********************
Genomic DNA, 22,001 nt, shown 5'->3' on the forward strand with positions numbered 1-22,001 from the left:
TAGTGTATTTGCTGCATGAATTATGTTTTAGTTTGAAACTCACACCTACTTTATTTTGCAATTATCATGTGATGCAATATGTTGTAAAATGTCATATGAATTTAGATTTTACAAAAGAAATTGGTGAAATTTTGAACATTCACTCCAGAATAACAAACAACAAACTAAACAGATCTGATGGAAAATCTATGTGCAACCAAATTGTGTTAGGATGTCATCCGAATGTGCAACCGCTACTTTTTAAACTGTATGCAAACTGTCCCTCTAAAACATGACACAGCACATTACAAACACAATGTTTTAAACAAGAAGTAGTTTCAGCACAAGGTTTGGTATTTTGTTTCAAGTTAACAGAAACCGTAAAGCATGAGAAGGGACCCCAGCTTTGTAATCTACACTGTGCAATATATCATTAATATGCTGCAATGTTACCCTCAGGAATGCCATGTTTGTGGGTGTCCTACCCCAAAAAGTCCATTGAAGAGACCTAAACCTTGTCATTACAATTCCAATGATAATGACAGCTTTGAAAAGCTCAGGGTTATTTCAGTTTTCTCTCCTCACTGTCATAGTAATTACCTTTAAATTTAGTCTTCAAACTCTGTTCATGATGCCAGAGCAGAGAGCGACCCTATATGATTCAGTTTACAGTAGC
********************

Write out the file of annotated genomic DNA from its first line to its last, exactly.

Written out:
Genomic DNA, 22,001 nt, shown 5'->3' on the forward strand with positions numbered 1-22,001 from the left:
TAGTGTATTTGCTGCATGAATTATGTTTTAGTTTGAAACTCACACCTACTTTATTTTGCAATTATCATGTGATGCAATATGTTGTAAAATGTCATATGAATTTAGATTTTACAAAAGAAATTGGTGAAATTTTGAACATTCACTCCAGAATAACAAACAACAAACTAAACAGATCTGATGGAAAATCTATGTGCAACCAAATTGTGTTAGGATGTCATCCGAATGTGCAACCGCTACTTTTTAAACTGTATGCAAACTGTCCCTCTAAAACATGACACAGCACATTACAAACACAATGTTTTAAACAAGAAGTAGTTTCAGCACAAGGTTTGGTATTTTGTTTCAAGTTAACAGAAACCGTAAAGCATGAGAAGGGACCCCAGCTTTGTAATCTACACTGTGCAATATATCATTAATATGCTGCAATGTTACCCTCAGGAATGCCATGTTTGTGGGTGTCCTACCCCAAAAAGTCCATTGAAGAGACCTAAACCTTGTCATTACAATTCCAATGATAATGACAGCTTTGAAAAGCTCAGGGTTATTTCAGTTTTCTCTCCTCACTGTCATAGTAATTACCTTTAAATTTAGTCTTCAAACTCTGTTCATGATGCCAGAGCAGAGAGCGACCCTATATGATTCAGTTTACAGTAGC